The high-performance phase shifter uses a liquid Gallium alloy. (Image:

Researchers at the University of Birmingham have developed a new type of high-performance “phase shifter” using a liquid gallium alloy — which varies the phase angle of microwave and millimeter-wave radio signals — for use in advanced phase array antenna systems.

The phase shifter is a key enabling technology for advanced phased array antennas (PAA), which are widely used in mobile base stations, satellites, and radar systems. These PAA systems use multiple phase shifters to provide the controlled phase increments that steer the radiation beam. However, current phase shifters typically use semiconductors and suffer from high loss of signal (insertion losses) and relatively poor power-handling capability.

“An ideal phase shifter would provide a stable and wide phase angle range with a minimal loss of signal over the operation bandwidth,” said Birmingham’s Dr. Yi Wang. “However, conventional phase shifters suffer from signal losses which increase as the phase angle increases, and the phase varies with frequency. Taken together, these issues can cause signal degradation and impair performance. Rectifying this requires additional complicated circuitry and consumes more power, which adds to both the bulk and the running cost of the entire antenna.”

The team aimed to overcome these long-standing issues by designing a new type of phase shifter that controls the phase shift via a liquid-metal material that runs in microfluidic channels. The prototype-testing results, published in IEEE Transactions on Microwave Theory and Techniques, show that the new phase shifter shows low signal losses that are almost independent of phase angle.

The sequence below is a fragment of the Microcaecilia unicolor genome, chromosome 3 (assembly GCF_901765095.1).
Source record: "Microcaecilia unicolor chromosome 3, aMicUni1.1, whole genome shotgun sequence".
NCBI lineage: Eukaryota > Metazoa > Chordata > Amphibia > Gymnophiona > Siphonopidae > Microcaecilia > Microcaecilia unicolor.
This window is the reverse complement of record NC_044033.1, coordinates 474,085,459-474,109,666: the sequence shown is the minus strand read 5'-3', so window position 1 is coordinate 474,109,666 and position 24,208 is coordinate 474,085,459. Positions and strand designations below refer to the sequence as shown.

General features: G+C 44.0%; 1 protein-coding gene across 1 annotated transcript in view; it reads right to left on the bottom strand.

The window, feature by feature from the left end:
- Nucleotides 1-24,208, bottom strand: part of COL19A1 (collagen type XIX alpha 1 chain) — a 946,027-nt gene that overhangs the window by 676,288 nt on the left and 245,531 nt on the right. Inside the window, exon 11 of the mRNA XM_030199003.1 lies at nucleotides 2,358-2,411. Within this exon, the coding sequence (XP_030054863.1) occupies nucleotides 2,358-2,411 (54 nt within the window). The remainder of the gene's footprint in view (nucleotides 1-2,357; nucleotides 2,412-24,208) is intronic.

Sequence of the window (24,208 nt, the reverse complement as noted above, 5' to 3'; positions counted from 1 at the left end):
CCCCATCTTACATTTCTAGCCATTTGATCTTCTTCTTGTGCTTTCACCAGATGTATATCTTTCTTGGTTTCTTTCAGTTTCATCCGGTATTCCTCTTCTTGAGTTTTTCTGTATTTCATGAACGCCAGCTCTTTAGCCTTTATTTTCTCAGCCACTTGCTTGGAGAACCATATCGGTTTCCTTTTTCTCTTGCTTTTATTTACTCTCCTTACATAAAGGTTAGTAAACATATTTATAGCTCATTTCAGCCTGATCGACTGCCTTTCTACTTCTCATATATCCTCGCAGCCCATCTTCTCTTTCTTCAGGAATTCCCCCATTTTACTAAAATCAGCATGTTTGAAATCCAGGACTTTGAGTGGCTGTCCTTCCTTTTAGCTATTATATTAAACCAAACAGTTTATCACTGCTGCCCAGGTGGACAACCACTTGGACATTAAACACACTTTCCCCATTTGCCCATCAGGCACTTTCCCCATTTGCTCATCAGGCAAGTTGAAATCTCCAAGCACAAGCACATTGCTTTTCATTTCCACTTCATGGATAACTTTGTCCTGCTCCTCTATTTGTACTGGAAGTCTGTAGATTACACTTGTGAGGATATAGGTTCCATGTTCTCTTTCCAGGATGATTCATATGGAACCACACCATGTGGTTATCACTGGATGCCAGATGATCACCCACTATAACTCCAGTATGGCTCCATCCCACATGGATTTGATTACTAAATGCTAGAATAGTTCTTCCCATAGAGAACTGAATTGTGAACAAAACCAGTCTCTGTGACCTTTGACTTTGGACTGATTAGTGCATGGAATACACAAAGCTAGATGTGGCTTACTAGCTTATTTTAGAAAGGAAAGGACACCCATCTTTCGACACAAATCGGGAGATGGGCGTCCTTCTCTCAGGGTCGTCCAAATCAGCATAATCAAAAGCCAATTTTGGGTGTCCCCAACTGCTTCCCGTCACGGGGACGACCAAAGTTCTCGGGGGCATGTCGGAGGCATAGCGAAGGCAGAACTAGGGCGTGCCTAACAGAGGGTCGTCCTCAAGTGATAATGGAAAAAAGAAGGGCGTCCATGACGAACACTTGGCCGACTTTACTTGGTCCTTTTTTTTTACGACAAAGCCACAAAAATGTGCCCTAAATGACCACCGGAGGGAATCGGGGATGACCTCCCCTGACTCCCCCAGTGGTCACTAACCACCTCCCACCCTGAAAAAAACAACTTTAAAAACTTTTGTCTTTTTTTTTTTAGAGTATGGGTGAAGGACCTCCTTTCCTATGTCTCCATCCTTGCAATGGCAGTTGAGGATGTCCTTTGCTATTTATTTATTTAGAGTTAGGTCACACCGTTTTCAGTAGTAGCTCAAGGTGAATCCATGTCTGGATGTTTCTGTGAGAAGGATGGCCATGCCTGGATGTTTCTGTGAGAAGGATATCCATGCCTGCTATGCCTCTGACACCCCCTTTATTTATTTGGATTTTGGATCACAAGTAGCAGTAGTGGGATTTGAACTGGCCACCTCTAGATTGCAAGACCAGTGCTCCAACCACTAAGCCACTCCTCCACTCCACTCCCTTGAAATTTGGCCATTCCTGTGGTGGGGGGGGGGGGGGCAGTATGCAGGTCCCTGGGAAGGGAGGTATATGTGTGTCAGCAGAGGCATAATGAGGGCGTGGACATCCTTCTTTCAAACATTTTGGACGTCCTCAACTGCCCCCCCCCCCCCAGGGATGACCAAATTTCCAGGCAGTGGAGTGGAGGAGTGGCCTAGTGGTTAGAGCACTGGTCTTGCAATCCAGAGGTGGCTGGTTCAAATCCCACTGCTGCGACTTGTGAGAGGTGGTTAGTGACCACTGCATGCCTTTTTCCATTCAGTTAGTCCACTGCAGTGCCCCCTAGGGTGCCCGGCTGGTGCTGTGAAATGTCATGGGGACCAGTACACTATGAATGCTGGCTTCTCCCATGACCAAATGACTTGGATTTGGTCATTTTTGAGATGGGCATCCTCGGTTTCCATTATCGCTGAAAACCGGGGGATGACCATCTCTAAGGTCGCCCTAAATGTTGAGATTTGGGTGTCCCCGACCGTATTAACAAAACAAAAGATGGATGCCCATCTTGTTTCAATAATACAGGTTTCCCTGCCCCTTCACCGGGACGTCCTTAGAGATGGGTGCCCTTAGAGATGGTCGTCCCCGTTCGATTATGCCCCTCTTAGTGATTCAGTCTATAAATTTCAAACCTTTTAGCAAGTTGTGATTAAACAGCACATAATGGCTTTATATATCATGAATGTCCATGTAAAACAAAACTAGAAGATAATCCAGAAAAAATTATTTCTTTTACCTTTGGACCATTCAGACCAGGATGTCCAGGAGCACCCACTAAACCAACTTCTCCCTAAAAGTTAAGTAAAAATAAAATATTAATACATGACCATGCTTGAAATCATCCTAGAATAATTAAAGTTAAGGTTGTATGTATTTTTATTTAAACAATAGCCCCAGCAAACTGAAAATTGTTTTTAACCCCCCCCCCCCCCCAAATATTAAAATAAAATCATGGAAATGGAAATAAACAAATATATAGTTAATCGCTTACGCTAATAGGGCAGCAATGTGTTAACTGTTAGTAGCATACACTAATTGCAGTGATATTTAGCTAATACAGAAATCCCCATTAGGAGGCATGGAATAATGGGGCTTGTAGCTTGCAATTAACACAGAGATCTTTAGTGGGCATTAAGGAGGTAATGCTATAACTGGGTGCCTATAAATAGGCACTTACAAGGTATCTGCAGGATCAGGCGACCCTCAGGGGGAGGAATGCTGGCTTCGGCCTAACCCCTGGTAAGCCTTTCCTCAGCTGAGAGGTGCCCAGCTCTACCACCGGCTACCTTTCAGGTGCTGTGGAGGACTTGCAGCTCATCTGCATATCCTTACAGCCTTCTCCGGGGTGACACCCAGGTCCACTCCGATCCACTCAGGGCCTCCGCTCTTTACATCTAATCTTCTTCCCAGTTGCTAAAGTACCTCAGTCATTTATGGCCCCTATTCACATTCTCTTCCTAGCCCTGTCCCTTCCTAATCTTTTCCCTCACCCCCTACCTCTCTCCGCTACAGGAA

In addition, while most conventional phase shifters provide different phase delay at different frequencies, which limits their usable bandwidth and applicability, the new phase shifter has a “phase compensation” technique that provides extremely low phase deviation with frequency over a wide bandwidth.

A patent application has been filed to cover the microfluidic channel wave-guiding device, and the research team is now seeking to license the novel technology for development and commercialization and is doing further research to expand this protection.

“The new phase shifter does not need cleanroom facilities for fabrication, so is inexpensive to manufacture,” Wang said. “The liquid-metal enabled phase shifting elements have a ‘passive’ nature, unlike the ‘active’ semiconductor-based counterparts, which potentially offers high power-handling capability. Apart from the signature application in phased array antennas, the phase shifters may find a wide range of usages from communications and radars to instruments.”

For more information, contact Ruth Ashton at This email address is being protected from spambots. You need JavaScript enabled to view it..